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Prediction of residual stress and viscoelastic deformation of film insert molded parts.


Film insert injection molding or simply film insert molding (FIM) is a relatively new injection molding technique in which molten polymer is filled into the cavity after a film is attached to one side of the mold walls. More manufacturers are recently using the cost effective technique to improve surface quality of products including durability, aesthetic value, colorful surface design, etc. Residual stresses are generally developed in an injection molded part and caused by a number of reasons including flow-induced residual stresses generated as a result of shear and extensional flows during processing (1), (2), packing stresses resulting from the high pressure imposed during packing, and thermal stresses formed during solidification and cooling (3-7). The residual stress distribution in a molded part is one of the major causes for deformation and reduction of impact resistance after ejection (8). In particular, the FIM process may cause severe residual stresses because it is designed to interrupt heat transfer in the perpendicular direction to the cavity wall where the film is attached to and different polymers are used as the film and substrate in most cases. Therefore, it is important to investigate the precise residual stress distribution and to predict viscoelastic deformation that is one of the most important behaviors of polymeric parts for practical applications.

It is well known that developing a manufacturing process by using computer-aided engineering (CAE) is much more profitable than the conventional method of trial and error in the aspects of money and time. Application of CAE to manufacturing is rapidly increased by using commercial softwares because they can satisfy the manufacturer's need for agile response in development stage of products and have the stability of analysis owing to the accumulated know-how for long period of time. Flow analysis of the FIM can be performed by using three-dimensional analysis with the capability of part insert in Mold-flow, a commercially available code for injection molding. However, residual stresses in the FIM part are obtained only in the substrate domain after ejection from the mold cavity by assuming isotropic elastic deformation. It is not possible to calculate residual stresses in the film domain since the interfacial bonding between the two domains can not be taken into account in the molding simulation.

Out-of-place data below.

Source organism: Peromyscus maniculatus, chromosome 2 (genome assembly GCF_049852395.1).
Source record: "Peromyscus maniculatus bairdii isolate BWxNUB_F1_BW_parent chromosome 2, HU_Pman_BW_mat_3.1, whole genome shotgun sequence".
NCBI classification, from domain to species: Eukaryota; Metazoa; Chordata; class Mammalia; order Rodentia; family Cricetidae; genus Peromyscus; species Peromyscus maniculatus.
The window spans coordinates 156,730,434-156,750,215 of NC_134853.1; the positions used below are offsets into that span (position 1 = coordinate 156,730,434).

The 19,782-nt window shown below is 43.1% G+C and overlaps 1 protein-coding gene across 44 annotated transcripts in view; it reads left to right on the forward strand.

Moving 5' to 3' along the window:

In this study, full three dimensional flow and structural analyses were carried out for FIM process in order to predict residual stresses in both film and substrate domains and to evaluate long-term viscoelastic deformation of the FIM part caused by the residual stresses. For prediction of residual stresses and viscoelastic deformation, a stress analysis code, ABAQUS, was used. Hypermesh, which is frequently used as the preprocessor, was employed for mesh generation and interface handling.


Three-dimensional flow analysis is performed by assuming that rheological behavior of the polymeric melt by following the Cross model with the Williams-Landel-Ferry (WLF) equation (9), (10).

[eta] = [[[eta].sub.0]/[1 + [([[[eta].sub.0][gamma]]/[[tau]*]).sup.(1 - n)]]]log [[[[eta].sub.0][[theta]*][[rho]*]]/[[[eta]*][theta][rho]]] = [[-[C.sub.1]([theta]-[[theta]*])]/[[C.sub.2] + ([theta] - [[theta]*])]] (1)